How and why does Henrys change happen? Write a reflective essay in which you explain Henry’s change in thinking about war and connect this to a personal experience where you underwent a significant change of perspective
Fredric Henry’s perspective and attitude about war changes drastically in this story by Hemingway. How and why does Henry’s change happen? Write a reflective essay in which you explain Henry’s change in thinking about war and connect this to a personal experience where you underwent a significant change of perspective, how and why this change happened, and how this benefited your life.
•The essays thesis statement and body contents should refer to A Farewell to Arms and clearly state the connection. The conclusion should refer back to A Farewell to Arms too.
Note: Henry’s change in perspective about war has nothing to do with Catherine or romance!
Thesis statement: Your introductions thesis statement must include story title and author (A Farewell to Arms by Hemingway), the controlling ideas of Henry’s change and your change, and why this is important. Do not use announcements such as “In this essay…”.
The essay should be 1 typed page in length and include essay structure with an introduction, body and conclusion paragraphs. Proofread and edit carefully for correct grammar, spelling and punctuation.
Frederic Henry changes for us simply by revealing his name, which takes him four chapters. From then on, his identity evolves, moving from plurality to singularity: Part of a group of World War I Italian partisans, he breaks away to form a romantic attachment with a nurse, Catherine Barkley. His change in identity accelerates when he becomes both “the only ambulance driver” and “the American in the Italian army”; when a knee injury sidelines him, he’s the only man in hospital. Ultimately, having lost Catherine and their unborn child in the novel’s tragic finale, he is utterly alone, changing from soldier into hermit.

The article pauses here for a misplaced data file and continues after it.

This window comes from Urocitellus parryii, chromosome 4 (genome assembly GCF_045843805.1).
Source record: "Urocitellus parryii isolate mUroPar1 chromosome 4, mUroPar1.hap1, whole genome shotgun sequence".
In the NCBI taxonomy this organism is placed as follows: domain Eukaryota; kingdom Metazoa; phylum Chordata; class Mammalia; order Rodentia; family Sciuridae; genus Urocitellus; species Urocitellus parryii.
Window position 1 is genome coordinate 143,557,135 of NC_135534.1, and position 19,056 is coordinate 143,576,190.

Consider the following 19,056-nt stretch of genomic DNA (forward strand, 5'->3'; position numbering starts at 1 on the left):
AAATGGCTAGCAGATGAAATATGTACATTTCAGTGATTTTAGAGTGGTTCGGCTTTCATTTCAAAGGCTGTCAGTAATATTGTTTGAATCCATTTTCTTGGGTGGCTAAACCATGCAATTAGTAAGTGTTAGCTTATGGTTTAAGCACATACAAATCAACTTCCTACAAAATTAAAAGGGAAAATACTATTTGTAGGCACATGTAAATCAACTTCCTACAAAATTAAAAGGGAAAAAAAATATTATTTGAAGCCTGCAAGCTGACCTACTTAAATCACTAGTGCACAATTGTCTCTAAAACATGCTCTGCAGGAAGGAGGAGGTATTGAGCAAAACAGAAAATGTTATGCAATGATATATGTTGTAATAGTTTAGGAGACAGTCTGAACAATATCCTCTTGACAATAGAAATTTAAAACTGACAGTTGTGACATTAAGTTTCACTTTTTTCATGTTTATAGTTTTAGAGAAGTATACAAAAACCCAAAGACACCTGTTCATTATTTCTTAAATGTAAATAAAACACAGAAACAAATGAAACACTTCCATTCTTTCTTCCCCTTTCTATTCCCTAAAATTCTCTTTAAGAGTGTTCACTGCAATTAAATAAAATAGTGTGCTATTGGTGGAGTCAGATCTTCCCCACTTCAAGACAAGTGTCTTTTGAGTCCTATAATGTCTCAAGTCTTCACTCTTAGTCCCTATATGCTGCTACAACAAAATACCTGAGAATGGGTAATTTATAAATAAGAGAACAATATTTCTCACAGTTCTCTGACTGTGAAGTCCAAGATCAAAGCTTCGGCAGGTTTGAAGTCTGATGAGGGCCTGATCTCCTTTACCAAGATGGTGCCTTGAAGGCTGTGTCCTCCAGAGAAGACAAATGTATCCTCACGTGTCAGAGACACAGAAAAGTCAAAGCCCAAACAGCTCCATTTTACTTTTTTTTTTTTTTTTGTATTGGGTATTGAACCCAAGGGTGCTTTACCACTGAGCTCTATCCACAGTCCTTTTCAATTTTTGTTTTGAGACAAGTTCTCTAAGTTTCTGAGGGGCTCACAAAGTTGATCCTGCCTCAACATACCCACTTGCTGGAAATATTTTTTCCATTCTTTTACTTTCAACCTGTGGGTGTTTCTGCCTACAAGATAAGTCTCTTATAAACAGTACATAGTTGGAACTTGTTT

Frederic changes emotionally as well; he begins as a self-centered, self-sufficient male who toys with Catherine. When she asks “You will be good to me, won’t you?” he thinks “what the hell”; after he says “I love you,” he adds “I lied.” After an enforced separation, they spend an idyllic summer together, and he realizes “I really did want to be married.” Significantly, Hemingway has him describe Catherine at their first meeting in quick sensual details, “blonde and tawny skin and grey eyes”; in the book’s later sections, he rhapsodizes over her beauty for whole paragraphs.
Robert W. Lewis considers “Farewell” to be a “bildungsroman,” a novel of a young man’s journey to responsibility. Frederic Henry, at the novel’s end, takes responsibility for destroying the lives of his lover and unborn child, and reveals to us his ultimate change: He has progressed from an rootless expatriate to a caring individual who sees himself as a potential husband and father. Robbed of those roles, he simply states, “There is nothing to say.” Harold Bloom notes that such a statement from a Hemingway male is “hardly an apologia, only a self-indictment.”
Probably few novels foreshadow their protagonist’s changes as well as “Farewell,” since Hemingway sets an exquisite scene in Chapter 2: Frederic, drinking at the officer’s “bawdy house,” is invited by a gentle priest to a quiet evening. He chooses the local whorehouse instead, but looks back: “He [the priest] had always known what I did not know … I learned it later.” The “it” is his entire maturing experience in this first-person confessional, as our Hemingway male ultimately lays himself bare in repentance.